* Danny Drinkwater started his first league game for Chelsea alongside his former Leicester City teammate N’Golo Kante, but he actually had far more attacking licence than we expected. Twice Drinkwater was the midfielder running beyond the last man, and it caught Liverpool off guard. Klopp probably expected that Tiemoue Bakayoko would have that responsibility.
As well as pushing forward, Drinkwater’s other action of note was to inexplicably avoid a booking for his foul on Alberto Moreno, a literally laughable decision when you watched the replay.
On BT Sport, Steve McManaman claimed that it looked worse than it was because “Moreno flies up into the air”. Yes Macca, because Drinkwater kicked him there.
* For £35million, Salah truly is one of the bargains of the summer in world football. If there is a premium on Premier League players, it clearly doesn’t apply to those who have previous experience of this league. Not only is Liverpool’s forward the top scorer in the division, he has also been its best attacking player not called Kevin de Bruyne.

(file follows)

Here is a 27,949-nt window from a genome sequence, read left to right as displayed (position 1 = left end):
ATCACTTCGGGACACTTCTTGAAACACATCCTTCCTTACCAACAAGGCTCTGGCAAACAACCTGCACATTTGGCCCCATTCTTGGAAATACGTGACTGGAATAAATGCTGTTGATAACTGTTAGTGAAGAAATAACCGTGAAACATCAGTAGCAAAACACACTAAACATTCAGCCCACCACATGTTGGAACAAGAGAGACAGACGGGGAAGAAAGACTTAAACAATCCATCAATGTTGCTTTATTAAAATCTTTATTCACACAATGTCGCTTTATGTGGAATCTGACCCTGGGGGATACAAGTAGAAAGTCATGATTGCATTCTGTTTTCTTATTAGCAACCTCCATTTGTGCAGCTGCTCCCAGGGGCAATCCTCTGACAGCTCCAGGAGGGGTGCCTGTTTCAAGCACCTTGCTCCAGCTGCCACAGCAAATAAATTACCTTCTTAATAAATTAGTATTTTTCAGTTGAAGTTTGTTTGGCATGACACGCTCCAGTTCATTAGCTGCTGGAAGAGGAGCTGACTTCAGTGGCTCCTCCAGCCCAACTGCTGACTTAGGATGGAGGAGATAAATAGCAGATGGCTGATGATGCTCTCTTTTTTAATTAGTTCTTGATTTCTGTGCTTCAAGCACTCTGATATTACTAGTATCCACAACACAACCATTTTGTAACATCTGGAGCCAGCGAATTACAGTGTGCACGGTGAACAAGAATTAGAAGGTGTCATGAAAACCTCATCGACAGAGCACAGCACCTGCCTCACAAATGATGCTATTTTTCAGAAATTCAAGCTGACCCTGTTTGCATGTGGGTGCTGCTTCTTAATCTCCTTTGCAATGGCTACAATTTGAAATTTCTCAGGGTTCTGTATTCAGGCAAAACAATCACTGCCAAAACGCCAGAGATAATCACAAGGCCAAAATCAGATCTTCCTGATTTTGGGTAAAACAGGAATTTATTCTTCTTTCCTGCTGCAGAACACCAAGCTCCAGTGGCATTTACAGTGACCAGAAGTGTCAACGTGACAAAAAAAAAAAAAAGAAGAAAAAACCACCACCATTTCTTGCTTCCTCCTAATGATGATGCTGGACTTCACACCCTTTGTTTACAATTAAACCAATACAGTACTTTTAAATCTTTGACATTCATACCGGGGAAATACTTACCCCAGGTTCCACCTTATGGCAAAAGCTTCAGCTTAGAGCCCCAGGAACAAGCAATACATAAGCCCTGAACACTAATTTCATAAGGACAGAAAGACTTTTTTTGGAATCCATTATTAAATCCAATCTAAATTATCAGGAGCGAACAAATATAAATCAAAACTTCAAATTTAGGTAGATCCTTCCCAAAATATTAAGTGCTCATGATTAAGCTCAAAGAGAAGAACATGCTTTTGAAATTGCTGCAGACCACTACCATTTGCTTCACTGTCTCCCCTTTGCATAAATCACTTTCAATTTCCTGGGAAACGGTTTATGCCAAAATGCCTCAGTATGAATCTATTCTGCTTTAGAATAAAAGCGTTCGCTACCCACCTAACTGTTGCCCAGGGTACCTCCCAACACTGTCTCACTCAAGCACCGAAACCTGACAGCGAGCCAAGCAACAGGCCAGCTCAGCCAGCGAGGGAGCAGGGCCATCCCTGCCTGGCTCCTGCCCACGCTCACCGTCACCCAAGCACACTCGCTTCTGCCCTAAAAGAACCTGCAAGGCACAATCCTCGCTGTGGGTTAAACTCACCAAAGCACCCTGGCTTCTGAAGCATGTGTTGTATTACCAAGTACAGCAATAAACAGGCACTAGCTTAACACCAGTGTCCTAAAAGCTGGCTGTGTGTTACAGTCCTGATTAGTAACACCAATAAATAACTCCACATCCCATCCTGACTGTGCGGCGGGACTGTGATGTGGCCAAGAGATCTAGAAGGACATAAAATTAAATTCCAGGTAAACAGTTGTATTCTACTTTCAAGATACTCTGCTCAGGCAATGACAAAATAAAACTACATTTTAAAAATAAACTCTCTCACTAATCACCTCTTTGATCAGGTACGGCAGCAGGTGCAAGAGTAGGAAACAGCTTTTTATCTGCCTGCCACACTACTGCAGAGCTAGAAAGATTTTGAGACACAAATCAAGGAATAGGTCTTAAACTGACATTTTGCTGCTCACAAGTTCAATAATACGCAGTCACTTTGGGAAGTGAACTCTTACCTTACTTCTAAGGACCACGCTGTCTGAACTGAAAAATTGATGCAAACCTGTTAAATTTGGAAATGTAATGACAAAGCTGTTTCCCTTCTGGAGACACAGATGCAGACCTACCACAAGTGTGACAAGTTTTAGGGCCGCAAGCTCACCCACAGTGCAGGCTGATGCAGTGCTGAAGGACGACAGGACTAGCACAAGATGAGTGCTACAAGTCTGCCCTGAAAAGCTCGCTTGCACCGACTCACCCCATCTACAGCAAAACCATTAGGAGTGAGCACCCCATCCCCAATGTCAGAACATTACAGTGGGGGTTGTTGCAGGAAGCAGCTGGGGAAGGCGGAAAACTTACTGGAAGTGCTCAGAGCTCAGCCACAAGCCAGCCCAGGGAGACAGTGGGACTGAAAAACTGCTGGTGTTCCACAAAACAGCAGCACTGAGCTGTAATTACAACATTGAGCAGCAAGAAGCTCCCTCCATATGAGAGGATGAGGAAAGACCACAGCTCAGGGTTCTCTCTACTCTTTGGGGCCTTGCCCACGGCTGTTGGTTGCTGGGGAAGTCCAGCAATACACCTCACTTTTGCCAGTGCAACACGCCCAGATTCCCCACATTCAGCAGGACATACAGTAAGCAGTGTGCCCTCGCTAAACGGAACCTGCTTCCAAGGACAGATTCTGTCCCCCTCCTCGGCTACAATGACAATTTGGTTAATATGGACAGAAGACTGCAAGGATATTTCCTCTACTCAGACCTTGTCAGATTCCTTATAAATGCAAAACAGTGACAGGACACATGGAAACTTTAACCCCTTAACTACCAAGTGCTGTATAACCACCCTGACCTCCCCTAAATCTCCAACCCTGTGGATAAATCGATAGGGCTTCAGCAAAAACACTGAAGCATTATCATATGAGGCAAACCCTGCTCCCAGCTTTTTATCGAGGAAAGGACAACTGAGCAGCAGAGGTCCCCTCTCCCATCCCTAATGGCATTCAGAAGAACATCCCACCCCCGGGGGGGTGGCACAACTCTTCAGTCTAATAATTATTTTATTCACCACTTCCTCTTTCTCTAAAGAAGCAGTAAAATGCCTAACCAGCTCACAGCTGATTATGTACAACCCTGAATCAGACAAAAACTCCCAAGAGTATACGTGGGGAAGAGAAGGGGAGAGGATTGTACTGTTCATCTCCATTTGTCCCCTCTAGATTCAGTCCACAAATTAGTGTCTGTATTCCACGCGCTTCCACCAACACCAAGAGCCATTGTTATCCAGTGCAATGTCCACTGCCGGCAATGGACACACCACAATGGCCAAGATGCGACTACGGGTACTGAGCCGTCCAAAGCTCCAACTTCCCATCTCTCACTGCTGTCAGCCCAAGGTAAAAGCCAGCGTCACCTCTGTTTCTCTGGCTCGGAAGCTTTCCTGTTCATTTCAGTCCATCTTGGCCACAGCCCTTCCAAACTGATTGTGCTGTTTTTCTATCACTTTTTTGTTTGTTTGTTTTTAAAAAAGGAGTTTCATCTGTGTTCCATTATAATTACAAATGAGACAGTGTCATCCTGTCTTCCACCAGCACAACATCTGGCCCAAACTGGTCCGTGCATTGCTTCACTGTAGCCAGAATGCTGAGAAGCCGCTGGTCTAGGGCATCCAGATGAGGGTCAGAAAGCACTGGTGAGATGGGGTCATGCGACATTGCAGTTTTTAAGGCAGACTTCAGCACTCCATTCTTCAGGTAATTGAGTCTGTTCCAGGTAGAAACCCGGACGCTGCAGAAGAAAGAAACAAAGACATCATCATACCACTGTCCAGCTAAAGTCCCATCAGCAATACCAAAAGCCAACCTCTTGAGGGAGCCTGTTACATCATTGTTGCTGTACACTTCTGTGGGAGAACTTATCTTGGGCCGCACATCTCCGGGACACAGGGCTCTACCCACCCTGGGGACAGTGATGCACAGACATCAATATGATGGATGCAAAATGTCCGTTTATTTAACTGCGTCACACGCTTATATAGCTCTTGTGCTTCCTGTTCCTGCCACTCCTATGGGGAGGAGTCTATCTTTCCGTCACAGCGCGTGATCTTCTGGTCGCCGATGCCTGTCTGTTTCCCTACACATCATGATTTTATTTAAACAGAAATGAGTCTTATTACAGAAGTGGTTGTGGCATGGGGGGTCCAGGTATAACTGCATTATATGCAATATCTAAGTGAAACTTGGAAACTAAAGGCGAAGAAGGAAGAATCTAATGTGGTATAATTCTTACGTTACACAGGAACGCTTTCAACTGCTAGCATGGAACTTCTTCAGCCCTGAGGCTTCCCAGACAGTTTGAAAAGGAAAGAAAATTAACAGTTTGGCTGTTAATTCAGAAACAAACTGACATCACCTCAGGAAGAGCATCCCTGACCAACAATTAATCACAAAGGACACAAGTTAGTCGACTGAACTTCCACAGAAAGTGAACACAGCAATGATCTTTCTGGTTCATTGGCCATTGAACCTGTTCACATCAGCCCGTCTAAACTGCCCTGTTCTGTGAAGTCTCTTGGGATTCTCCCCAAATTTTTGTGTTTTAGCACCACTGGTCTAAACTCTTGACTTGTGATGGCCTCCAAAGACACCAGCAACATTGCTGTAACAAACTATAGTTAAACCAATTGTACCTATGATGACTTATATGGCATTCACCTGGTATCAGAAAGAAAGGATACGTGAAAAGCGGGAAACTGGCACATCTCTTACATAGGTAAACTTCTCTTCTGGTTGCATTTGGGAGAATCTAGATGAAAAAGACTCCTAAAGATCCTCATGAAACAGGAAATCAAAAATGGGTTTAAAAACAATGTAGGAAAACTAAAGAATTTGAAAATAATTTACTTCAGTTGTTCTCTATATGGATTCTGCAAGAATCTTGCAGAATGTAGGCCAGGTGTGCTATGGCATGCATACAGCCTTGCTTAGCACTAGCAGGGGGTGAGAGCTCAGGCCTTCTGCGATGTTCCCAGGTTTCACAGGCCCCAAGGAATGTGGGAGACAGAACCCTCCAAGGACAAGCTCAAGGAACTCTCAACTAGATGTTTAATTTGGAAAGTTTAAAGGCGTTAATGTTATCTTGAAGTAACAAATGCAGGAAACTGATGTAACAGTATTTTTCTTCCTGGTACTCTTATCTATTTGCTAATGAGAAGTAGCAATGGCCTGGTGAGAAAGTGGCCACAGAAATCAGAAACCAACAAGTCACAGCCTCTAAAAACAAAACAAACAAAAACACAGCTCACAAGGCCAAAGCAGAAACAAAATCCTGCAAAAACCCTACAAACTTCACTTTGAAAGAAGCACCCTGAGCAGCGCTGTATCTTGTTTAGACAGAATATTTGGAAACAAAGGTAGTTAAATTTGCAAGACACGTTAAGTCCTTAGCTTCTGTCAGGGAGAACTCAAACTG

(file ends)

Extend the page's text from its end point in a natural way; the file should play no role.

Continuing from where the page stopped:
It’s something that was mentioned in Winners and Losers on Monday, but it is astonishing how quickly Salah has become so dominant in this Liverpool attack. Last season, Mane and Coutinho each scored 13 league goals for Liverpool, while Firmino got 11. The expectation was that Salah would take his place in that group, chipping in like all the others.
As it happens, Salah is currently on track to score 29 league goals. Rather than simply operating as a wide forward, he is now playing more as a central striker or false nine, drifting wide but also sitting on the shoulder of the last man and receiving the ball into feet in the penalty area. His strength on the ball has increased at least tenfold since leaving Chelsea.